21 LGBTQ People Arrested in Ghana for “Unlawful Assembly”

The Ghana Police Service has arrested 21 LGBTQ people for hosting a training session on LGBTQ discrimination.
Reuters/FRANCIS KOKOROKO

Authorities in Ghana have charged and arrested 21 LGBTQ people for “unlawful assembly” after they held an LGBTQ rights safety training.

In a statement, advocates said authorities received a tip on May 20 about a gathering of several LGBTQ groups in Ho, Ghana, to discuss strategies to combat anti-LGBTQ discrimination. Shortly after, authorities apprehended 16 women and five men they suspected were “lesbian, gay, bisexual, transgender or intersex,” police said in a statement. According to a press release from the Ghana Police Service, in the meeting area, officers discovered LGBTQ-themed books and flyers such as “All About Intersex,” “All About Trans,” and “The LGBTQ+ Muslim.”

Same-sex relationships are criminalized in Ghana, though the constitution gives individuals the right to assemble. LGBTQ organizations have ripped the Ghana Police Service for apprehending queer activists and are urging for the detainees to be released.

Jessica Stern, executive director of OutRight Action International, a global LGBTQ human rights group, denounced authorities for the arrests.

“The arrest of LGBTIQ people holding a lawful, private gathering about protecting and supporting LGBTIQ people in Ghana is shocking and unacceptable,” Stern said in a written statement. “The basic human rights to freedom of assembly and association, enshrined in the country’s Constitution, should not be limited by anti-LGBTIQ opinions of bystanders or the police. Those detained should be released immediately, and an investigation into how such a blatant violation of rights could take place has to be held.”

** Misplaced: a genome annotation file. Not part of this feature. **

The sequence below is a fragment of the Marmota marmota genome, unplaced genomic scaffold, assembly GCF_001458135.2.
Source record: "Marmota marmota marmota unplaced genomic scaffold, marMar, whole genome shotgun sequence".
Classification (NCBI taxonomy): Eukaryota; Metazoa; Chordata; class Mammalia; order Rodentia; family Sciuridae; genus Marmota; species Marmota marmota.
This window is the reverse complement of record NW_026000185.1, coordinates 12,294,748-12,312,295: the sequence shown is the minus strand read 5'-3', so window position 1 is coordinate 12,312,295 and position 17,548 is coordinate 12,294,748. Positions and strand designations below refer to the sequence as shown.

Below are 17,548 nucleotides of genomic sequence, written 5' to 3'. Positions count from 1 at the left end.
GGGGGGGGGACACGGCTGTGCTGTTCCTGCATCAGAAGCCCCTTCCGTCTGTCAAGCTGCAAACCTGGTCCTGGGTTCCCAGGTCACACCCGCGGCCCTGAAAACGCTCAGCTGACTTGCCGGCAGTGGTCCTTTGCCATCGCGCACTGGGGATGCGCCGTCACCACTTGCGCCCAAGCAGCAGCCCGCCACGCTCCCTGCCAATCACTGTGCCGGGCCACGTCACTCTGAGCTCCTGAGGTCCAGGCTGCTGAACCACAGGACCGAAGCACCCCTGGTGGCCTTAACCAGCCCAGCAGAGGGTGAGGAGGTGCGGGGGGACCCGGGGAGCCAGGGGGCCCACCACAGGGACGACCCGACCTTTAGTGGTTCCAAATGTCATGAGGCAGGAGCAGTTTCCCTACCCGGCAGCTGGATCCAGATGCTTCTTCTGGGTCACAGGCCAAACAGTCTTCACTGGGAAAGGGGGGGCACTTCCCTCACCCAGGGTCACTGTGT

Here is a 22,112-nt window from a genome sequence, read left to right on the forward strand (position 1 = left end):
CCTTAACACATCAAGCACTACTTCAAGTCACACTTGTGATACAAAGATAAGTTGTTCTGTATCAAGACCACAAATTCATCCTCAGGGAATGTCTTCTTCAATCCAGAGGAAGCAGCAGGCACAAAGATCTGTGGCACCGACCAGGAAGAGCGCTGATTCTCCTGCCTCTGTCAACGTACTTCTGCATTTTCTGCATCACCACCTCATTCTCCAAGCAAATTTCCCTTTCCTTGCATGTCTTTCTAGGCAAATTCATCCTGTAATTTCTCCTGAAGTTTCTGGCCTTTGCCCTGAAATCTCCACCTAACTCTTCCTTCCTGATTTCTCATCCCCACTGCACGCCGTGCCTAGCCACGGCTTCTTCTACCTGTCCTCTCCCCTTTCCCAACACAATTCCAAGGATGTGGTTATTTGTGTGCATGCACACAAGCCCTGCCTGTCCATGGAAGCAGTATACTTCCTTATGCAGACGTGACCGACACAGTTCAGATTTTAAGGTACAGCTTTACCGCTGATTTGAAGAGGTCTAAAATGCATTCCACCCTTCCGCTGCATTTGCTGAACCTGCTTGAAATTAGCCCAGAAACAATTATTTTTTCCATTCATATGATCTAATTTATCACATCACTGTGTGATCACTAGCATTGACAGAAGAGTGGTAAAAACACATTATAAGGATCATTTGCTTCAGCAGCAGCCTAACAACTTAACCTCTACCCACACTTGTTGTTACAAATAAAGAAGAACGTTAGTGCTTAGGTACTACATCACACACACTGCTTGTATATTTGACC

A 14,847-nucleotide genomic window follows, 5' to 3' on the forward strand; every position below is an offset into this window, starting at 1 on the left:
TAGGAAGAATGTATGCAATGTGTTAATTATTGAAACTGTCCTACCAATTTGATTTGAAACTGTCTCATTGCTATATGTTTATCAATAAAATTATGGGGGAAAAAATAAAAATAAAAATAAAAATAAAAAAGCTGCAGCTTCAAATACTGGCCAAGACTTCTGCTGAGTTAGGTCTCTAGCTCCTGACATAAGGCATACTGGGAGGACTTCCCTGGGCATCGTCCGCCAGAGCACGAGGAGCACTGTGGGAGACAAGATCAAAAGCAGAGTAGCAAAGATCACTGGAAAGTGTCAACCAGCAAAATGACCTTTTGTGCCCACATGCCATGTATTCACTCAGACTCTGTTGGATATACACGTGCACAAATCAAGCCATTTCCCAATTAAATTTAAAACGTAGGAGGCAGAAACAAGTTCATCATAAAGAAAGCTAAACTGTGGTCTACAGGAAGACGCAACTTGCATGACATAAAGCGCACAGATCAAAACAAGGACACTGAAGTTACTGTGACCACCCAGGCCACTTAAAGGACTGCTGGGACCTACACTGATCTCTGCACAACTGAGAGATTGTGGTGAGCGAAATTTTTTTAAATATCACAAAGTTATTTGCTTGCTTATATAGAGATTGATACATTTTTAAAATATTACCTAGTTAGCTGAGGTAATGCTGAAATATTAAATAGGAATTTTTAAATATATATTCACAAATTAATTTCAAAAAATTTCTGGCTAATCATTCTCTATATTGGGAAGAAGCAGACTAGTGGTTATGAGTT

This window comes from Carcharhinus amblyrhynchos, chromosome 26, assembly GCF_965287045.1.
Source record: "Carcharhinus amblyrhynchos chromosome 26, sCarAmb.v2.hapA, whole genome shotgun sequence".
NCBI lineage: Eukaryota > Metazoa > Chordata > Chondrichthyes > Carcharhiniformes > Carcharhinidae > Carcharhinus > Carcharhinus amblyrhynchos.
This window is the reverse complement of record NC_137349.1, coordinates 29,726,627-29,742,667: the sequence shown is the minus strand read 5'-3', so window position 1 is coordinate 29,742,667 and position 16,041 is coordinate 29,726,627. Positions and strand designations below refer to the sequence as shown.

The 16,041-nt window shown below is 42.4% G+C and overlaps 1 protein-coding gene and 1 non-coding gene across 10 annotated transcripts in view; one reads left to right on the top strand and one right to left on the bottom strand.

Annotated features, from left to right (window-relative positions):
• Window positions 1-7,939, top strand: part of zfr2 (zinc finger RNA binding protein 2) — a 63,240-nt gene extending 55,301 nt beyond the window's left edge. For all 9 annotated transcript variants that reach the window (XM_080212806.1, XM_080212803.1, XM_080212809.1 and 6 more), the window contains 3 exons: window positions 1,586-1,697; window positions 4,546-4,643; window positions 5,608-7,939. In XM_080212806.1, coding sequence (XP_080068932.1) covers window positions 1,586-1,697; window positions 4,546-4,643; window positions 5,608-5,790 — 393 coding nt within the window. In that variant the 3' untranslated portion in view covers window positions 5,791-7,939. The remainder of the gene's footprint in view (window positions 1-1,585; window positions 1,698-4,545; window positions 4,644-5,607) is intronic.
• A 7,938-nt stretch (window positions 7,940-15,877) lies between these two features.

For years, it has been illegal for men in Ghana to engage in consensual sex acts, with violators facing up to three years in prison for “unnatural carnal knowledge,” which includes “sexual intercourse with a person in an unnatural manner or with an animal,” according to the country’s criminal code. It is unclear whether the law bans queer women from engaging in sex acts.

Davis Mac-Iyalla, executive director of Interfaith Diversity Network of West Africa, affirmed the innocence of the advocates.

“I am deeply saddened that the Ghana police can act on false alarm to arrest and detain innocent citizens,” Mac-Iyalla said in a written statement. “The human rights defenders arrested and jailed did nothing unlawful; they were exercising their freedom of assembly and association.”

Mac-Iyalla added, “This illegal arrest is a reflection of the high level of discrimination against minorities in Ghana. I call on the government to condemn the arrest and order the release of the human rights defenders. I also call on religious leaders and all civil society locally and internationally to add their voices to this call.”

Other groups are blasting officials for targeting LGBTQ people despite their vows to keep the public safe.

“This arrest and detention is a clear incident of homophobia and an attempt by the Ghana Police Service to punish and abuse the rights of upright Ghanaians, whose only interest is to protect the human rights of people who the police fail to protect — especially sexual minorities,” said Robert Akoto Amoafo, who is president of the Alliance for Equality and Diversity, a social justice organization in Ghana.

The individuals have been denied bail and are due back in court on June 4.

The incident follows a tumultuous year last year for queer rights across the African continent. Nigerian authorities busted 50 men on homosexuality charges, Gabon imposed a ban on gay sex, and 16 queer people were arrested in Uganda for “suspicion of homosexuality.” Diplomatic friction also unfolded in Zambia last year, where US Ambassador Daniel Lewis Foote was booted from the nation after he complained about the 15-year sentences handed down to two gay men who were allegedly caught having sex at a hotel. Those two men were subsequently pardoned by Zambian President Edgar Chagwa Lungu.

Some gains were made earlier last year in other parts of Africa, however. A court in Botswana decriminalized sodomy and recognized some rights for transgender individuals, Kenya’s Court of Appeals upheld a High Court ruling that recognized an LGBTQ organization, and Angola unveiled a penal code that no longer included a ban on same-sex activity. Sudan also rolled out new laws last year that no longer called for the death penalty as punishment for gay sex.

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